Now, along with all of that, in several places cross the Seth literature, he seems to make a point that we often think of concepts in terms of pairs of opposites, such as “good” and “bad”, “up” and “down”, “right” and “wrong”.  In “Seth Speaks”, Session 546, he talks about this and how and why it is possible, for example to have “good” without having “bad”.  I personally think that this is what Seth was really getting at when he talked about “Man” being of “good” intent.



In SS, Ch 11, S546

[…] The intellect alone cannot understand what the intuitions most certainly know. In trying to make sense in its terms of physical existence, the intellect has set up these opposing factors. The intellect says, “If there is good, there must be evil,” for it wants things explained in neat parcels. If there is an up, there must be a down. There must be balance. The inner self, however, realizes that in much larger terms, evil is simply ignorance, that “up” and “down” are neat terms applied to space which knows no such directions.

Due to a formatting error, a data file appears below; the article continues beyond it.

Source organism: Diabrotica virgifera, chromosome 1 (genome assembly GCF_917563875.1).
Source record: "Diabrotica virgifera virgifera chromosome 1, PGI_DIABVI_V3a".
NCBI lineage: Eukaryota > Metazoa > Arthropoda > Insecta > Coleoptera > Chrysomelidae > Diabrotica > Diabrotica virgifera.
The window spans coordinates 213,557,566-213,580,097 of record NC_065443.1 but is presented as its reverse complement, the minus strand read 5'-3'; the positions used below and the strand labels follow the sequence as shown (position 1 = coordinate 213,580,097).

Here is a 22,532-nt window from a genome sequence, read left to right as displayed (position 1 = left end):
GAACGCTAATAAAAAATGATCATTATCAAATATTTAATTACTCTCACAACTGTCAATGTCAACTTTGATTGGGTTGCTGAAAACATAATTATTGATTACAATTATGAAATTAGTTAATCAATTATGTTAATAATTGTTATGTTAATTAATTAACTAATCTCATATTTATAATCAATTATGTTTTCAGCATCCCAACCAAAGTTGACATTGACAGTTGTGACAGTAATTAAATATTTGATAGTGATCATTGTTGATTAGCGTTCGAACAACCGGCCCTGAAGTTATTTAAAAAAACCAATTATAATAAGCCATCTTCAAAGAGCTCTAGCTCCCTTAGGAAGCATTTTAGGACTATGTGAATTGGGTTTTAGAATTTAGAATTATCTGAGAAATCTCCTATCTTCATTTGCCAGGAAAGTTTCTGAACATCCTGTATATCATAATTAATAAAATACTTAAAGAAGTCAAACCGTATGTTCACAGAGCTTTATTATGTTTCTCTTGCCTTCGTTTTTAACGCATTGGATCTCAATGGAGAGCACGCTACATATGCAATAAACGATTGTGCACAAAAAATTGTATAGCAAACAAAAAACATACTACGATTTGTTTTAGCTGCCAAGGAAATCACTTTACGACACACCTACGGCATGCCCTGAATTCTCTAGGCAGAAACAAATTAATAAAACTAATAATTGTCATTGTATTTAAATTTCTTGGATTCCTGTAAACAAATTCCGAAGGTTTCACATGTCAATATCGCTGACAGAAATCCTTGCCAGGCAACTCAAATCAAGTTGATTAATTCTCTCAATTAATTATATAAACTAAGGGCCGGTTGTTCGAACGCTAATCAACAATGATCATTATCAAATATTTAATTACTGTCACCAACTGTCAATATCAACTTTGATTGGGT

(10:25.) A strong belief in such opposing forces is highly detrimental, however, for it prevents an understanding of the facts — the facts of inner unity and of oneness, of interconnections and of cooperation. A belief, therefore, an obsessional belief in such opposing factors, is perhaps the most detrimental element, not only after death but during any existence.



Then along with this, in this very same session, he also says the following.